¶16 The court was correct in overturning the Auditor's conclusion of law that it was necessary to destroy the recorded data which was taken from documents and typed by unlicensed AOI employees, and that a licensed employee should then search the records, prepare information and type it into the computer index. This order was beyond the Auditor's statutory authority.

¶17 Pursuant to 74 O.S.Supp. 1984 § 227.13 , the Auditor, as administrator of the new act, is charged, among other things, with prescribing rules and regulations necessary to implement the law and issuing licenses, certificates of authority, and permits upon proper examination. To enforce compliance, the Auditor has the power to suspend or revoke licenses and certificates of authority and to reprimand licensees and certificate holders or place them on probation or require additional education. Neither this nor any other provision in the act empowers the Auditor with authority which can be construed to allow the order of destruction. While he could deny a certificate of authority, the Auditor was without statutory authority to order AOI to destroy part of its abstract plant.



¶18 PCTC next argues the district court erred in concluding that AOI could [825 P.2d 1340] use an index copied from the court clerk's office in creating its index. The applicable statute, 74 O.S.Supp. 1984 § 227.11 (2), states in its definition of an abstract plant that the indexes created by a permit holder or certificate holder are not to be "copied from any county index." Such a law is designed to force abstractors to have an independent set of abstract books or indexes so no reliance is placed upon the indexes of the county office. T.I.M. Co. v. Oklahoma Land Title Ass'n, 698 P.2d 915, 918 (Okla. 1984). This requirement also exists because the county records are not designed for the purpose of abstracting and are more likely to cause erroneous abstract compilations. Id.

¶19 AOI admitted in the hearing that the index they created was first copied from the indexes of the Payne County Court Clerk prior to 1984. From this shell index, AOI added other information taken directly from filed instruments. This manner of compiling an index for an abstract plant clearly violates the statute as it is a copy of a county index.

¶20 For this reason, the Auditor ordered the destruction of all records entered into the computer prior to 1984, the year that the abstractors law became effective and the year that AOI's permit to build an abstract plant was issued. The Auditor has again proceeded beyond the authority granted by ordering the destruction of all pre-1984 records, and the district court was correct in overturning the Auditor's determination.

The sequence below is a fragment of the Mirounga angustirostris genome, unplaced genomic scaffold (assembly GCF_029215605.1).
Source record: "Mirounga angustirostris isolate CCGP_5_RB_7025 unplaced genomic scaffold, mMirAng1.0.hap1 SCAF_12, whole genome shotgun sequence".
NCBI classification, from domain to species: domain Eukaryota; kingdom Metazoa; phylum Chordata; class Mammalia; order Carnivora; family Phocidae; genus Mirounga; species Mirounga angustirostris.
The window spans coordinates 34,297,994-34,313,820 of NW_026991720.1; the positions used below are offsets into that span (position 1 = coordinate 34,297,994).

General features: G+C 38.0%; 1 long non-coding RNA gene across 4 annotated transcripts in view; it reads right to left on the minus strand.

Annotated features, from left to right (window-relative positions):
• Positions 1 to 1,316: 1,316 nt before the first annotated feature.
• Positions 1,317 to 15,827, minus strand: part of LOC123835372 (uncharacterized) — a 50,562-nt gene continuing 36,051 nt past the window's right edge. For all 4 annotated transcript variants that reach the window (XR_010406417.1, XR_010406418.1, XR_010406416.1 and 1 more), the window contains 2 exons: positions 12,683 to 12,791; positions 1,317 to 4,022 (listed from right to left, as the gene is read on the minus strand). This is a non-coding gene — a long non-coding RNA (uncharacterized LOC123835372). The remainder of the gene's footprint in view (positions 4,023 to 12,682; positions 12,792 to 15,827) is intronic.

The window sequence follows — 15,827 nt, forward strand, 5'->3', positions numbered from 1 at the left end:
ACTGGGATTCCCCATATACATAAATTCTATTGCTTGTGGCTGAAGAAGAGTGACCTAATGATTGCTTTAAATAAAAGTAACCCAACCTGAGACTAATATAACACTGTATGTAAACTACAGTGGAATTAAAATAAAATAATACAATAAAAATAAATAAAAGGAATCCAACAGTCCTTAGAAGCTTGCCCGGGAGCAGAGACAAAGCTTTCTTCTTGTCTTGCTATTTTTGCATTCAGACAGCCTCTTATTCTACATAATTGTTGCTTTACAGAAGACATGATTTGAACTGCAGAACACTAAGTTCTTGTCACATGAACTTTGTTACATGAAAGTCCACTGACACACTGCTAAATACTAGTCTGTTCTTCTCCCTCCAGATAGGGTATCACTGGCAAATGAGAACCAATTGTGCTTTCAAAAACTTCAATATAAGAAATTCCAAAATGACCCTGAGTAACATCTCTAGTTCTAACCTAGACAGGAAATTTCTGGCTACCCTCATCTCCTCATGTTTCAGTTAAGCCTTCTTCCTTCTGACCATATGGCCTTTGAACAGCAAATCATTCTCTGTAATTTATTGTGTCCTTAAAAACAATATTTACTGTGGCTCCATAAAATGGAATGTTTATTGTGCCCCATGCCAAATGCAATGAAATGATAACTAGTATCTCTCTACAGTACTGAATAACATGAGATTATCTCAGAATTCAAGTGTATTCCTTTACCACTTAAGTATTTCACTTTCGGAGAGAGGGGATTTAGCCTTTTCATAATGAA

¶21 Hence, whenever AOI applies for a Certificate of Authority, the Auditor is only authorized to issue or deny such application.



¶22 PCTC's final proposition concerns the records destroyed in the 1894 fire. The court determined these records were not significant enough to require proceedings to have them refiled and added to AOI's abstract plant. We need not address the merits of this determination because we find the decision of the State Auditor and Inspector concerning these records to be premature.

¶23 At the time of this action, AOI had not applied for a certificate of authority to engage in abstracting. The Auditor's determination that such certificate will not be granted prior to AOI's application on the grounds that records prior to 1894 were destroyed in a fire was outside the scope of the proceeding and the Auditor's authority. As long as AOI complies with the law, they are entitled to continue compiling an abstract plant pursuant to a permit which has not expired or been revoked. When such compilation is completed, they may apply for a certificate of authority. See 74 O.S.Supp. 1984 §§ 227.17 , 227. 18, and 227.21. The State Auditor and Inspector is required by statute to issue the certificate of authority to any applicant who has complied with the provisions of the Oklahoma Abstractors Law. 74 O.S.Supp. 1984 § 227.18 (A). However, 74 O.S.Supp. 1984 § 227.21 states that a permit holder shall comply with the Oklahoma Abstractors Law to obtain a certificate of authority after compilation of the abstract plant.

¶24 The Auditor declined to revoke AOI's permit to develop an abstract plant, yet held that any subsequent application would be denied. This ruling is premature. Denial of AOI's application of renewal must await the actual application for renewal.